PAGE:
COBE Class Serves as Sharks in Renewal of International Marketing Project
RADFORD -- In their roles as venture capitalists, RU students in Michael Chatham’s Accounting 611 class enjoyed the power Monday as they were courted by aspiring international entrepreneurs.
Modeled after a popular BBC show “Dragon’s Den” in which entrepreneurs pitch business plans to real venture capitalists, the international business exercise featured Chatham’s class playing “dragons,” or venture capitalists, to the entrepreneurs from Geoffrey Heel’s post-graduate Import/Export Class at Blaise Pascal University in Clermont-Ferrand, France. Blaise Pascal University is a public university in south-central France with an enrollment of more than14,000.
Using a Skype hook-up, the 20-member graduate class, called “Managerial Accounting: Decision-Making and Control,” entertained and judged business proposals pitched by the 22-member class from Pascal that included students from France, Russia, China, Thailand and Morocco.
“We had a Colombian student speaking English, her second language, here in the U.S. talking over the Internet to a Chinese student speaking English, her second language, in a French classroom to a class taught by an English professor,” said Chatham. “That is international business education.”
Opportunities in emergent markets appealed to RU’s “dragons” as they voted to invest their hypothetical money into three businesses based in China, but passed on the one proposal to be based in the United States, a Manhattan-based boutique providing health drinks and massages to busy New Yorkers. Deluxe Wedding Company, a turnkey wedding planning business targeted at Shanghai where more than 15 million weddings occurred last year, was unanimously invested in by the five RU venture capitalists.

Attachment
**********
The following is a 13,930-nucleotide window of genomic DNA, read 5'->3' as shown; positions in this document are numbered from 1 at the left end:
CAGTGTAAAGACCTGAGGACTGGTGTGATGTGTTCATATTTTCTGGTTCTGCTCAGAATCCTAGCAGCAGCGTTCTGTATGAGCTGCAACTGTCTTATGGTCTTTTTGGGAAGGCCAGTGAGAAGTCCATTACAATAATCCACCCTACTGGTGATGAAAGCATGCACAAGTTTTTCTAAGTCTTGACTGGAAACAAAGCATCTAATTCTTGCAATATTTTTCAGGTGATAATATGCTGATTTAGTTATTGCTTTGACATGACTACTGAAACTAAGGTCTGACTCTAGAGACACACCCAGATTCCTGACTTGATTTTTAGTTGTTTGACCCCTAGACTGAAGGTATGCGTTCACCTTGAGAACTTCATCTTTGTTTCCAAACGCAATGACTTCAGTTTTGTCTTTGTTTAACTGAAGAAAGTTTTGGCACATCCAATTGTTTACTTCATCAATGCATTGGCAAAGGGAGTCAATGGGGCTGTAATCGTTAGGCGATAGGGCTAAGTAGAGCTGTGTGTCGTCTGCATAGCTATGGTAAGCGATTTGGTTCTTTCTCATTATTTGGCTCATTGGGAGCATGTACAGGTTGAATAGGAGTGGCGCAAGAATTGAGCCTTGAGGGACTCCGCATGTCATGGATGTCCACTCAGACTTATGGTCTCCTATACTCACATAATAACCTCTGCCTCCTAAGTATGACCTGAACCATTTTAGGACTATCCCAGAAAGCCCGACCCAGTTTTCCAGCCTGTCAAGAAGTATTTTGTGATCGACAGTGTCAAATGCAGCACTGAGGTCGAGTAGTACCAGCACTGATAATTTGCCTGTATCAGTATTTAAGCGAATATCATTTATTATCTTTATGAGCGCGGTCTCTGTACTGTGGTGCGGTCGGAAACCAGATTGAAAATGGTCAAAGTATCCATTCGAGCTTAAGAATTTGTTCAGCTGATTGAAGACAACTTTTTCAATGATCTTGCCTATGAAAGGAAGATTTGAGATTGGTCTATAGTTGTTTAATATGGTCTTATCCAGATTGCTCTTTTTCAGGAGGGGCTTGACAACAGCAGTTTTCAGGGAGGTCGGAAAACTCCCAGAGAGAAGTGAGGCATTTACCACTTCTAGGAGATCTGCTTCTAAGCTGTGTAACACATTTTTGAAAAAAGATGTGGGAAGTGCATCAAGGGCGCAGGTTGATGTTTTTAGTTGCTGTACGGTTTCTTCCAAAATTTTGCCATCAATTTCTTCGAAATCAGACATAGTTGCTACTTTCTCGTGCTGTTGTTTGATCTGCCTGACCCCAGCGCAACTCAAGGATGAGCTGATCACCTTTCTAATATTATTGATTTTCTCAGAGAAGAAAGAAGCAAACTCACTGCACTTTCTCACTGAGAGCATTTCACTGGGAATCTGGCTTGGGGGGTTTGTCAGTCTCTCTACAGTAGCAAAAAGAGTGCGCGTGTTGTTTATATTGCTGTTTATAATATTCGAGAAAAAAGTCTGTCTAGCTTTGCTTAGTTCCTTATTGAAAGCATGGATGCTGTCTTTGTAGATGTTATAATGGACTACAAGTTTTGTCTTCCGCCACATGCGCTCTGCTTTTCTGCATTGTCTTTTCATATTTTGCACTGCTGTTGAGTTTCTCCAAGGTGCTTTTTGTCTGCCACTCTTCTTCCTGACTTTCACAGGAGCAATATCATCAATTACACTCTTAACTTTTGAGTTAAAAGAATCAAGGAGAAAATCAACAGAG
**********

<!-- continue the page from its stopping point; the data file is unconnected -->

“Experiences such as this class are good opportunities for our students to see how prepared they are to compete in a global business environment,” said Faye Gilbert, dean of the College of Business and Economics (COBE).
Each of the Pascal student teams’ presentations included product-related cost breakdowns, marketing plans, market descriptions, production or import plans and other components of business plans produced by entrepreneurs that culminate in a request for funding and proposed equity stake. The RU students queried the candidates on rates of return, market dynamics, competitive positions and profitability projections before announcing themselves “in” or “out.”
“I haven’t traveled internationally, so it seemed more challenging than I thought to understand the different cultural or language aspects of the proposals,” said Lindsay Arthur, a first-year MBA student from Roanoke.
This is the second year for the ‘Dragon’s Den’ project and next semester, RU students will prepare proposals for scrutiny and investment by dragons from Pascal.
December 9, 2010